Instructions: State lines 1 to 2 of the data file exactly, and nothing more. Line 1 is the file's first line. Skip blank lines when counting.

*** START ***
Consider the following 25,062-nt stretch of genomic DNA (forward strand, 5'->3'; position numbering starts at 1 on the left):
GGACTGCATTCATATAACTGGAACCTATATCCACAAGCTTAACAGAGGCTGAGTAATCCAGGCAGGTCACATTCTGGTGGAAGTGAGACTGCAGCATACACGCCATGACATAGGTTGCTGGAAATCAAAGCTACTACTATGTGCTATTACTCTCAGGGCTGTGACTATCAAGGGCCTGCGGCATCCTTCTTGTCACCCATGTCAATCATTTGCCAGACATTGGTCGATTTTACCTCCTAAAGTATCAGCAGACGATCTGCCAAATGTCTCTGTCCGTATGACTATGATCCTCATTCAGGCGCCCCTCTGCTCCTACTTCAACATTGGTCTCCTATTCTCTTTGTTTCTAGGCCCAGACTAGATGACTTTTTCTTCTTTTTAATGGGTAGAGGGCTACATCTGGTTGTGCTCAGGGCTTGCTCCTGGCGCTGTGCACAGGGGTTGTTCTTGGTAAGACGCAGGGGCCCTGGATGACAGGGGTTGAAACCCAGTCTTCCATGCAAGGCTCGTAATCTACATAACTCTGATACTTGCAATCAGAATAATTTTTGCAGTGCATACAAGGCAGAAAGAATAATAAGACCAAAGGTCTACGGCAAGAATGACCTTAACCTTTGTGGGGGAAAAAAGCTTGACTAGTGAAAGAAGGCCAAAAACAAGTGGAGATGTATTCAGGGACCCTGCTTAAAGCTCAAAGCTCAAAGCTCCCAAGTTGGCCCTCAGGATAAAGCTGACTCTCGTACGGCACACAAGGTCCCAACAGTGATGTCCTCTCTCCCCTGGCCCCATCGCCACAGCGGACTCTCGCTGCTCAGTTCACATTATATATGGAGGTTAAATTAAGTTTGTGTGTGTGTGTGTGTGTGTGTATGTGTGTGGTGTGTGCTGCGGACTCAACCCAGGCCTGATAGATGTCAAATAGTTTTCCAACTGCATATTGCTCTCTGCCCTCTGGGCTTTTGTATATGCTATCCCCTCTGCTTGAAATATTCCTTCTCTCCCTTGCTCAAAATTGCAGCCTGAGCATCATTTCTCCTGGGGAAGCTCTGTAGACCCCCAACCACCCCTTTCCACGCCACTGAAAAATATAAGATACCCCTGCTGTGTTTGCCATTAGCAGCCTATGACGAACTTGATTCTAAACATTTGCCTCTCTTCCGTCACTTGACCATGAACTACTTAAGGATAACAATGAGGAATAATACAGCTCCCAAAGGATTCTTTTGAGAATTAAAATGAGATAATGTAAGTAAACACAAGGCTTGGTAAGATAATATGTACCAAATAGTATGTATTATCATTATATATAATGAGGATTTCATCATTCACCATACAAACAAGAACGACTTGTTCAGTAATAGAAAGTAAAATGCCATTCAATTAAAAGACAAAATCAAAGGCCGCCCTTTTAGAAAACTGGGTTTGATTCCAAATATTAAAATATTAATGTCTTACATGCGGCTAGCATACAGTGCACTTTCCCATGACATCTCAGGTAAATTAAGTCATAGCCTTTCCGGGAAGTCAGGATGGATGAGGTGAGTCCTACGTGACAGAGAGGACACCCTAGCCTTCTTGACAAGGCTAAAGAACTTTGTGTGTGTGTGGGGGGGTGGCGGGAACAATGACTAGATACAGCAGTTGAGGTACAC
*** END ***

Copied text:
Consider the following 25,062-nt stretch of genomic DNA (forward strand, 5'->3'; position numbering starts at 1 on the left):
GGACTGCATTCATATAACTGGAACCTATATCCACAAGCTTAACAGAGGCTGAGTAATCCAGGCAGGTCACATTCTGGTGGAAGTGAGACTGCAGCATACACGCCATGACATAGGTTGCTGGAAATCAAAGCTACTACTATGTGCTATTACTCTCAGGGCTGTGACTATCAAGGGCCTGCGGCATCCTTCTTGTCACCCATGTCAATCATTTGCCAGACATTGGTCGATTTTACCTCCTAAAGTATCAGCAGACGATCTGCCAAATGTCTCTGTCCGTATGACTATGATCCTCATTCAGGCGCCCCTCTGCTCCTACTTCAACATTGGTCTCCTATTCTCTTTGTTTCTAGGCCCAGACTAGATGACTTTTTCTTCTTTTTAATGGGTAGAGGGCTACATCTGGTTGTGCTCAGGGCTTGCTCCTGGCGCTGTGCACAGGGGTTGTTCTTGGTAAGACGCAGGGGCCCTGGATGACAGGGGTTGAAACCCAGTCTTCCATGCAAGGCTCGTAATCTACATAACTCTGATACTTGCAATCAGAATAATTTTTGCAGTGCATACAAGGCAGAAAGAATAATAAGACCAAAGGTCTACGGCAAGAATGACCTTAACCTTTGTGGGGGAAAAAAGCTTGACTAGTGAAAGAAGGCCAAAAACAAGTGGAGATGTATTCAGGGACCCTGCTTAAAGCTCAAAGCTCAAAGCTCCCAAGTTGGCCCTCAGGATAAAGCTGACTCTCGTACGGCACACAAGGTCCCAACAGTGATGTCCTCTCTCCCCTGGCCCCATCGCCACAGCGGACTCTCGCTGCTCAGTTCACATTATATATGGAGGTTAAATTAAGTTTGTGTGTGTGTGTGTGTGTGTGTATGTGTGTGGTGTGTGCTGCGGACTCAACCCAGGCCTGATAGATGTCAAATAGTTTTCCAACTGCATATTGCTCTCTGCCCTCTGGGCTTTTGTATATGCTATCCCCTCTGCTTGAAATATTCCTTCTCTCCCTTGCTCAAAATTGCAGCCTGAGCATCATTTCTCCTGGGGAAGCTCTGTAGACCCCCAACCACCCCTTTCCACGCCACTGAAAAATATAAGATACCCCTGCTGTGTTTGCCATTAGCAGCCTATGACGAACTTGATTCTAAACATTTGCCTCTCTTCCGTCACTTGACCATGAACTACTTAAGGATAACAATGAGGAATAATACAGCTCCCAAAGGATTCTTTTGAGAATTAAAATGAGATAATGTAAGTAAACACAAGGCTTGGTAAGATAATATGTACCAAATAGTATGTATTATCATTATATATAATGAGGATTTCATCATTCACCATACAAACAAGAACGACTTGTTCAGTAATAGAAAGTAAAATGCCATTCAATTAAAAGACAAAATCAAAGGCCGCCCTTTTAGAAAACTGGGTTTGATTCCAAATATTAAAATATTAATGTCTTACATGCGGCTAGCATACAGTGCACTTTCCCATGACATCTCAGGTAAATTAAGTCATAGCCTTTCCGGGAAGTCAGGATGGATGAGGTGAGTCCTACGTGACAGAGAGGACACCCTAGCCTTCTTGACAAGGCTAAAGAACTTTGTGTGTGTGTGGGGGGGTGGCGGGAACAATGACTAGATACAGCAGTTGAGGTACAC